Zahid Younis has been convicted of the murders of Henriett Szucs and Mihrican Mustafa, whose bodies were found in Canning Town.
Zahid Younis, 36, known as Boxer, killed Hungarian national Henriett Szucs and mother-of-three Mihrican “Jan” Mustafa.
He was found guilty of two counts of murder and jailed for life with a minimum tariff of 38 years.
Ms Szucs, 34, had last been seen in August 2016 and 38-year-old Ms Mustafa in May 2018.
Their bodies were found in Younis’s flat in Canning Town, east London, in April 2019. Police had been sent there to investigate after Younis was reported missing.
The women’s bodies were found after officers forced open a padlocked freezer, which was in a cupboard, surrounded by flies and with items stacked on top of it.
Younis showed no emotion as the verdicts were read out, while members of Ms Mustaga’s large family, who attended every day of the three-week trial, said “yes” in the public gallery.
Her older sister, Mel Mustafa, said: “Thank you God, thank you.”
A statement written on behalf of Ms Szucs’ mother, Maria, said her murder was made even harder by it being in a country she does not know the law or court processes.
She lost touch with her daughter when she came to the UK which “only exacerbates her grief” and
The two women were known to have associated with Younis in the weeks leading up to their disappearance and personal possessions belonging to the pair were found inside his flat.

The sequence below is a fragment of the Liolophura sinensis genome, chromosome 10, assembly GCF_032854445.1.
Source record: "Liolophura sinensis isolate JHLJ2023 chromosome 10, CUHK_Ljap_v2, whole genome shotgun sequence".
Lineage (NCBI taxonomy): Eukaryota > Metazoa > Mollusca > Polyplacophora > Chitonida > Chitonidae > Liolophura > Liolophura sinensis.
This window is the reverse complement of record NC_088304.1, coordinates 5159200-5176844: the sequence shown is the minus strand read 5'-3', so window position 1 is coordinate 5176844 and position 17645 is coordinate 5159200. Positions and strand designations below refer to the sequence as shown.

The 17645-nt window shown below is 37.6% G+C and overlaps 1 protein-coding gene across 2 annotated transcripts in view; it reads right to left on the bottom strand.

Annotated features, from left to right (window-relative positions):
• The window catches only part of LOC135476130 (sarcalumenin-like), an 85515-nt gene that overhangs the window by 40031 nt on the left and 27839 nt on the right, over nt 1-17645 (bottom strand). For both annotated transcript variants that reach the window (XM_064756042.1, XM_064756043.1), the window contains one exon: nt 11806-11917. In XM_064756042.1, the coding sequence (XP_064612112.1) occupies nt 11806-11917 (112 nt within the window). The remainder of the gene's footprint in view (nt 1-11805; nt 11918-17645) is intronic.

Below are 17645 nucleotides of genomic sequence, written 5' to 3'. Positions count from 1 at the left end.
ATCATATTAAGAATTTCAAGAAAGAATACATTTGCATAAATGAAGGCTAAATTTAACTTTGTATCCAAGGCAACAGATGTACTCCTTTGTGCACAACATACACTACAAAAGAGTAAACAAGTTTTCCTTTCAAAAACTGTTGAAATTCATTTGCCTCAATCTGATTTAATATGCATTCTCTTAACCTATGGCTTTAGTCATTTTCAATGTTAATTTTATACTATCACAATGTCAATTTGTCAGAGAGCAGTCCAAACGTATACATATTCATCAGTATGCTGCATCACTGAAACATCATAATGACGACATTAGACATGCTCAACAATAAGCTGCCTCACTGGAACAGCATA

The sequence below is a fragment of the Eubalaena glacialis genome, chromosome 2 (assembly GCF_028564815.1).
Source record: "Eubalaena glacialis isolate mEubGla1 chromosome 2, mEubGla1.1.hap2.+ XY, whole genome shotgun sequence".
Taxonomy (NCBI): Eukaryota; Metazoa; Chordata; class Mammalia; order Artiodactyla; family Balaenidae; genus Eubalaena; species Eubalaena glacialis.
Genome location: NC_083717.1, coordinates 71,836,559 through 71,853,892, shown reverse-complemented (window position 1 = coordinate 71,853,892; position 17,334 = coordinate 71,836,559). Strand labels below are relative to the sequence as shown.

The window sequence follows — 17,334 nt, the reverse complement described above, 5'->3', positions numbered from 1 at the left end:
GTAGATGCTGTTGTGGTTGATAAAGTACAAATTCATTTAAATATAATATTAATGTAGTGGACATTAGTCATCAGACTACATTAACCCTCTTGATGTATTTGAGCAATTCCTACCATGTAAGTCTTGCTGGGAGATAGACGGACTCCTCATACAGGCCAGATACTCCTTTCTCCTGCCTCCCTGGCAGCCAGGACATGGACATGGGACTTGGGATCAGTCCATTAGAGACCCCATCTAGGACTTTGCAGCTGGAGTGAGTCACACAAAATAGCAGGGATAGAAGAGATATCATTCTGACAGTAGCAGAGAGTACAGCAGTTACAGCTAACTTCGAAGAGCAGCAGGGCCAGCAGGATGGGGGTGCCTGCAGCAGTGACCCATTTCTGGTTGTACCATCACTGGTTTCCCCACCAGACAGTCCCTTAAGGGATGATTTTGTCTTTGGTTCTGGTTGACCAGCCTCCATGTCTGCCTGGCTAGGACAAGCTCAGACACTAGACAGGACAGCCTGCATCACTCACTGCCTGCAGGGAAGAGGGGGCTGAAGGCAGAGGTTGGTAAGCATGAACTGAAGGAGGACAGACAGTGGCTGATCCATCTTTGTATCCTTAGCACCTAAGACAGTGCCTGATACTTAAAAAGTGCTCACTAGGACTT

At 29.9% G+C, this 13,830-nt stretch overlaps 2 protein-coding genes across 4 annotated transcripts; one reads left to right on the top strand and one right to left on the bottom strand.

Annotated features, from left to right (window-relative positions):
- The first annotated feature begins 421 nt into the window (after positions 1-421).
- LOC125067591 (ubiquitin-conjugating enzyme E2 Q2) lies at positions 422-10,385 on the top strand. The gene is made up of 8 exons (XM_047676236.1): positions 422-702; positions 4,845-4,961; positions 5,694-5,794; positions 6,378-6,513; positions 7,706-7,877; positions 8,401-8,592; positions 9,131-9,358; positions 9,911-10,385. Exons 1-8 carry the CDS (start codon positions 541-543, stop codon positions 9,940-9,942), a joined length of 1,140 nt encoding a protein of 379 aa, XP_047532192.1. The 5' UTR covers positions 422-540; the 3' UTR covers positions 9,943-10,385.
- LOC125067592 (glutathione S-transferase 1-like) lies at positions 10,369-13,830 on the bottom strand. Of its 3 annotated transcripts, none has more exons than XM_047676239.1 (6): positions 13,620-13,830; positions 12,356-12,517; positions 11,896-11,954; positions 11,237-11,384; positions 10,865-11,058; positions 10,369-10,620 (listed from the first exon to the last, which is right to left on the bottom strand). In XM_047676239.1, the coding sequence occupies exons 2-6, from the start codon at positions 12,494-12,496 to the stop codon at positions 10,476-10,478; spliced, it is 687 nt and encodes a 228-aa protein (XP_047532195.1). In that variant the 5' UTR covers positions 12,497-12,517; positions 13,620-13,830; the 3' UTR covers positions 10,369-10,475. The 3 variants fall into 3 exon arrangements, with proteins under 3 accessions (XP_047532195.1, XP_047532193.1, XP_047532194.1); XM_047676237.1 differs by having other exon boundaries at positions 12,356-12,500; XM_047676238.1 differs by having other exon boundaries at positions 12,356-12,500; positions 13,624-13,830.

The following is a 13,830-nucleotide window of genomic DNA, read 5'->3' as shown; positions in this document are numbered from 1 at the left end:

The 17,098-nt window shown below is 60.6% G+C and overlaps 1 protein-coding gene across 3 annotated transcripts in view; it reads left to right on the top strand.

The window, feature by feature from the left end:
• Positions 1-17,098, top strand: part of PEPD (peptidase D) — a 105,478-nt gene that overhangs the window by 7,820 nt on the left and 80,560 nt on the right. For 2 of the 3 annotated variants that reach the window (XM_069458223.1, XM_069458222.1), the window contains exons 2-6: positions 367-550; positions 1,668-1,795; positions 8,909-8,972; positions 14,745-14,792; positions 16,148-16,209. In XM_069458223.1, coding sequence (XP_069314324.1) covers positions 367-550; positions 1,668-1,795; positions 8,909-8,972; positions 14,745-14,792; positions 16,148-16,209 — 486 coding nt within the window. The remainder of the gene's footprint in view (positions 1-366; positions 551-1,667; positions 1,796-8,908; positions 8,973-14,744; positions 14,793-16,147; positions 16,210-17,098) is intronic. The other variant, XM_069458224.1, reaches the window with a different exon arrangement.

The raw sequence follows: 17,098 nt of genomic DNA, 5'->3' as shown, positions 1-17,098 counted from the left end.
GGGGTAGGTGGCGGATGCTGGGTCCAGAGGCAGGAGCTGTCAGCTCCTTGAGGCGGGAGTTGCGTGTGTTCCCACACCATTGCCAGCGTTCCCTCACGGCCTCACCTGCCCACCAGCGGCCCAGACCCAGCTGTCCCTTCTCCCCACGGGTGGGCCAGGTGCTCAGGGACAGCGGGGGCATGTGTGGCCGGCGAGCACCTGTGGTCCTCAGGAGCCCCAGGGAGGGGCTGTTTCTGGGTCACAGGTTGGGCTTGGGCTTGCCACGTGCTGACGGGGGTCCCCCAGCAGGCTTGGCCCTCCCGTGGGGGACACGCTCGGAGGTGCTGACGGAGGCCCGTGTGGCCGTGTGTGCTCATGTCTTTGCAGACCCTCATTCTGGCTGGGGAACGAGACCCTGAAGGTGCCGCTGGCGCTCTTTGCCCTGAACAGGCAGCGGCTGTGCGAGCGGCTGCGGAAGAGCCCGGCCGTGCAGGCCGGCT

Traces of Ms Szucs’ blood were found on the carpet inside the property and fingerprints belonging to Ms Mustafa were found on the oven.
At his trial, Younis outlined an elaborate set of events he claimed explained why he was innocent of murder.
He told the jury he came home one day and found Ms Szucs dead on his sofa. He claimed he panicked and hid her body in a newly purchased freezer, with the help of a local criminal.
He then testified that the same criminal and another man brought the body of Ms Mustafa to his home in May 2018 and demanded he hide that body in the freezer as well.
But the jury was told that one of the men the defendant claimed had been involved was in prison at the time of the alleged events.
But the jury at Southwark Crown Court did not believe those assertions, finding him guilty of murdering both women.
Younis had already admitted two charges of preventing the lawful and decent burial of a dead body.